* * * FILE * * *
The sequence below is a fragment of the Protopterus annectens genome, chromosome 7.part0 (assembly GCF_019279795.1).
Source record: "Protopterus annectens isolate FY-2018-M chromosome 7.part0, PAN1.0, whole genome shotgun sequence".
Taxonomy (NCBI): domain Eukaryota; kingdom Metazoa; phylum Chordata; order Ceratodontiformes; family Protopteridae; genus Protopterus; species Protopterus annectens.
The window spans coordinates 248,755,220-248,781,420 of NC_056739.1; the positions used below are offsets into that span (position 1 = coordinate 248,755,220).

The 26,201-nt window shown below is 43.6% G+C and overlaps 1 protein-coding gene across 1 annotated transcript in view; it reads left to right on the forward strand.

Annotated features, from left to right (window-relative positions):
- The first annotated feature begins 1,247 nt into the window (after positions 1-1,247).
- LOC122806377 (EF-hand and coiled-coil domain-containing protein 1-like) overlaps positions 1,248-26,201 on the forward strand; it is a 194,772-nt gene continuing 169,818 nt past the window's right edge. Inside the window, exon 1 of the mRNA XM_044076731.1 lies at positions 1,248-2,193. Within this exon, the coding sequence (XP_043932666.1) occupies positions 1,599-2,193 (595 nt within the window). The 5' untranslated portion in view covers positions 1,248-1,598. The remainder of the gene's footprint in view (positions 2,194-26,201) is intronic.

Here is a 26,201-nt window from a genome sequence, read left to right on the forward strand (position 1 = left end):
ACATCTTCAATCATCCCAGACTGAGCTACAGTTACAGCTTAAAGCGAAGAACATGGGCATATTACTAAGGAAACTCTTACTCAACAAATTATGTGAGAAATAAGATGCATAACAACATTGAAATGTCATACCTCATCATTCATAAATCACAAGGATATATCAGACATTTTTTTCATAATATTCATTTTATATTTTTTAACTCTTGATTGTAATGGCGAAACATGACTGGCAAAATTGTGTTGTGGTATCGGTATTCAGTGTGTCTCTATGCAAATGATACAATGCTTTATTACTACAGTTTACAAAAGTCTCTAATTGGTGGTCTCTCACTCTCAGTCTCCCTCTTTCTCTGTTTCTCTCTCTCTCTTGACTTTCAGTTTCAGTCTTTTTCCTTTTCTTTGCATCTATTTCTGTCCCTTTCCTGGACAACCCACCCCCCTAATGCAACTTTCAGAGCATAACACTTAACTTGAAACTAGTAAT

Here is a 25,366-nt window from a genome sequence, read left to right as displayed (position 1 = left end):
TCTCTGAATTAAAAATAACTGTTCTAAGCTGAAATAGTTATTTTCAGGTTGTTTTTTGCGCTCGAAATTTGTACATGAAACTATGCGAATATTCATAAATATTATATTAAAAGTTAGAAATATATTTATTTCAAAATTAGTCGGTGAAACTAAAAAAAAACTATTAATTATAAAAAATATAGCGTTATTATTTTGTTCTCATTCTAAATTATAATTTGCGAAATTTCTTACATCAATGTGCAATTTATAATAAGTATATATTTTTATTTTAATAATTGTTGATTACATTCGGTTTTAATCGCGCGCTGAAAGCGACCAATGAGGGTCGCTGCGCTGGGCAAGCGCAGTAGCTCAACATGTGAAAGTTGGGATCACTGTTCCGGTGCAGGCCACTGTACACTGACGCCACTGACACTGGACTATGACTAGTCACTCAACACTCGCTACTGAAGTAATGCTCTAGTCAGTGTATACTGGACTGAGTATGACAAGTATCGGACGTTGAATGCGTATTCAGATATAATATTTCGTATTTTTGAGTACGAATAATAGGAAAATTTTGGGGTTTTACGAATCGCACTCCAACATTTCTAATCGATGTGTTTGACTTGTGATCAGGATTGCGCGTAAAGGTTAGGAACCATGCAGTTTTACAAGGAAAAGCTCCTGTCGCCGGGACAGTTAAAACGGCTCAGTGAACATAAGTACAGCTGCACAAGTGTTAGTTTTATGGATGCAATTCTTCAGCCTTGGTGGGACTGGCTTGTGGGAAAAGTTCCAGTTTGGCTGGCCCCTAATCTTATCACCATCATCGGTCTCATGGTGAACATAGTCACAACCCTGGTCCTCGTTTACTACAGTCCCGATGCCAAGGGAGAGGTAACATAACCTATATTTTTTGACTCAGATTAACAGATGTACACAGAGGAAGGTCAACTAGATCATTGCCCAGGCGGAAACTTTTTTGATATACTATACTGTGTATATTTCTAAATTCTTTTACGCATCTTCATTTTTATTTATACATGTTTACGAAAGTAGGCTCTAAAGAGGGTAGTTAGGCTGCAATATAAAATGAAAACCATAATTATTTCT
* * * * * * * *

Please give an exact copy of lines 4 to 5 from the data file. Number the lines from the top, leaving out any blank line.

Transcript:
The window spans coordinates 248,755,220-248,781,420 of NC_056739.1; the positions used below are offsets into that span (position 1 = coordinate 248,755,220).

The 26,201-nt window shown below is 43.6% G+C and overlaps 1 protein-coding gene across 1 annotated transcript in view; it reads left to right on the forward strand.